Unsaturated polyesters are a well known, commercially available class of polymers prepared by reaction between unsaturated acids or anhydrides and polyols, usually alkylene diols or triols. They may be modified by a crosslinking reaction with an unsaturated monomer. Typical acids or anhydrides utilized for the preparation of the products include maleic, fumaric, chloromaleic and chlorofumaric acids and anhydrides. Typical polyols include ethylene and propylene glycol, diethylene glycol, 2,2-dimethylpropane-1,3-diol and glycerol. Crosslinking monomers commonly employed are vinyl monomers including styrene, vinyl toluene, divinyl benzene, acrylic and methacrylic esters, diallyl phthalate and triallyl cyanurate.
The polyesters may be formed with modifying acid or anhydride monomers such as phthalic, isophthalic, adipic or sebacic anhydrides or acids. These are employed to control the number of unsaturated reactive sites which will crosslink in the presence of the crosslinking vinyl monomer.
The unsaturated esters are typically provided in solution in the selected crosslinking monomer and the solution may contain a promoter for the reaction between the polyester and the monomer. Useful promoters are well known. They include, for example, cobalt naphthenate and tertiary dialkyl aryl amines such as diethyl aniline.
The chemistry of unsaturated polyesters and modified unsaturated polyesters is well known and need not be discussed in detail for a complete understanding of this invention.
Any of a wide variety of commercially available products can be employed in the invention. The most popular chemical products are styrene solutions of polyesters which are prepared from maleic acid or anhydride and propylene glycol or glycerol utilizing a phthalic acid or anhydride such as isophthalic acid to control the degree of unsaturation. These products are suitable for use in this invention. Useful products are available from Arrow Chemicals Corp., the Patco Division of W. R. Grace, Inc. and from others.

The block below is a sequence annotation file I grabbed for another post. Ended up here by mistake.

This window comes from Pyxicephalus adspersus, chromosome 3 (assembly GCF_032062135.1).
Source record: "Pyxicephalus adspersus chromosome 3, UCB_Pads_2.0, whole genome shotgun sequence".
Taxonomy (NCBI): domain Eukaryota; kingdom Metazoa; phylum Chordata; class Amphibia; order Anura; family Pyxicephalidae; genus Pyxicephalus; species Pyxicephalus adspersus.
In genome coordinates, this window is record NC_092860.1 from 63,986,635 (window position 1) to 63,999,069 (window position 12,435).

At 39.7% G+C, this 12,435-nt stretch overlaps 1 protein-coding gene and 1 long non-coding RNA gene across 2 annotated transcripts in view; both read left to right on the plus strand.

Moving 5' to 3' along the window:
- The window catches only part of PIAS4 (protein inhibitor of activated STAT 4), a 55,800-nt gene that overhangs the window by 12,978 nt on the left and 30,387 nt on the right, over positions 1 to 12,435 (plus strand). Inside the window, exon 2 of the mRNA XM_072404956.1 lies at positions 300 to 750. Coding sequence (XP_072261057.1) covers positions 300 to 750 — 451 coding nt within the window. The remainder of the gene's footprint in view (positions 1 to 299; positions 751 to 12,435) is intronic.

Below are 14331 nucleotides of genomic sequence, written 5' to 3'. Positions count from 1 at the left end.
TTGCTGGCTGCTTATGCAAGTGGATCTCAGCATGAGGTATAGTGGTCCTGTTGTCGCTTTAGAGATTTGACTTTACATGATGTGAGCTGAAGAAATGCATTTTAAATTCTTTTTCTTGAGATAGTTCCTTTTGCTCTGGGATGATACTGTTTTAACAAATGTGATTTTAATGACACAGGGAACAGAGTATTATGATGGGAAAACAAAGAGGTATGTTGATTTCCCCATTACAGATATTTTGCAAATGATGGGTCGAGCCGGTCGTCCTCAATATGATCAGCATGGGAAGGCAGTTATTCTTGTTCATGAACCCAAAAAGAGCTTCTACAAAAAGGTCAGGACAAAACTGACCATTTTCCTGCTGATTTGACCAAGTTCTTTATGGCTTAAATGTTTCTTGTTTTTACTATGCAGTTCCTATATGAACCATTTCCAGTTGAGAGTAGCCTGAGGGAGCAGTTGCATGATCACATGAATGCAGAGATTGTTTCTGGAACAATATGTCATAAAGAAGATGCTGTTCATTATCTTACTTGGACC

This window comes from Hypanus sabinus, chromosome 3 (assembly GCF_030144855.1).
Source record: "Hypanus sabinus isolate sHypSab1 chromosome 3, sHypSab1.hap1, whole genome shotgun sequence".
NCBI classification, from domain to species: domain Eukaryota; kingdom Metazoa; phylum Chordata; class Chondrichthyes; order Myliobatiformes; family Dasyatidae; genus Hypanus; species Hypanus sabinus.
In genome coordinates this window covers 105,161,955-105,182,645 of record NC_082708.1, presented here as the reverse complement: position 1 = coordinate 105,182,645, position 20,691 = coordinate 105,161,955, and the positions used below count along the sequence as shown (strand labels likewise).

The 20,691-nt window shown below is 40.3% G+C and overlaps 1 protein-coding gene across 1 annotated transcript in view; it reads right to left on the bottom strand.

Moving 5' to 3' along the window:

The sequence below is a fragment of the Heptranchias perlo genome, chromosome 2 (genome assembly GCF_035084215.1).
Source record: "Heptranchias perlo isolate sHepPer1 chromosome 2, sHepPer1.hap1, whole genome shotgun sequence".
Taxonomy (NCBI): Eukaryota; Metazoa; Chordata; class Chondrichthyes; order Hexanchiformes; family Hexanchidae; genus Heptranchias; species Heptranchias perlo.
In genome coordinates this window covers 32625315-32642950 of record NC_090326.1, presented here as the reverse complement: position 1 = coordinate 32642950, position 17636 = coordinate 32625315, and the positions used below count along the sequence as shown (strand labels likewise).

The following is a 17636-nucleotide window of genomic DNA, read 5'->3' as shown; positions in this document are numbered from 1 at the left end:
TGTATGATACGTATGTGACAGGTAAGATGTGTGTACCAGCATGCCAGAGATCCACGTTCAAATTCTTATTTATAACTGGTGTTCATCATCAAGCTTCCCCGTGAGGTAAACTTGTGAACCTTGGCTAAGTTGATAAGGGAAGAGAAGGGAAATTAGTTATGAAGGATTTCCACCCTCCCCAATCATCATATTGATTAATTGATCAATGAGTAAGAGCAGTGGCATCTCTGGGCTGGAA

One particularly useful product is available from Patco as LB 183-13. It is understood to be a polyester of propylene glycol, maleic acid and phthalic acid dissolved in styrene. For use in this invention, it normally contains sufficient styrene so that the resulting polyester composition contains from 30% to 60% styrene by weight based on the weight of the polyester composition. The viscosity of the diluted product is from about 100 to 300 cp.
The polyester compositions will contain a minor amount, i.e. from about 0.02% to 5%, of a promoter or mixtures of promoters.
The crosslinking or curing of the polyester composition is effected by the use of a free radical initiator. A wide variety of initiators are known. These include peroxides such as acetyl peroxide, benzoyl peroxide or methyl ethyl ketone peroxide. Such initiators or catalysts are used in minor proportions not usually exceeding 5% by weight.
As a general rule, the compositions which set most rapidly to products with compressive strengths in excess of 2000 psi will contain relatively high amounts of promoters and catalysts, but still below the above-mentioned values.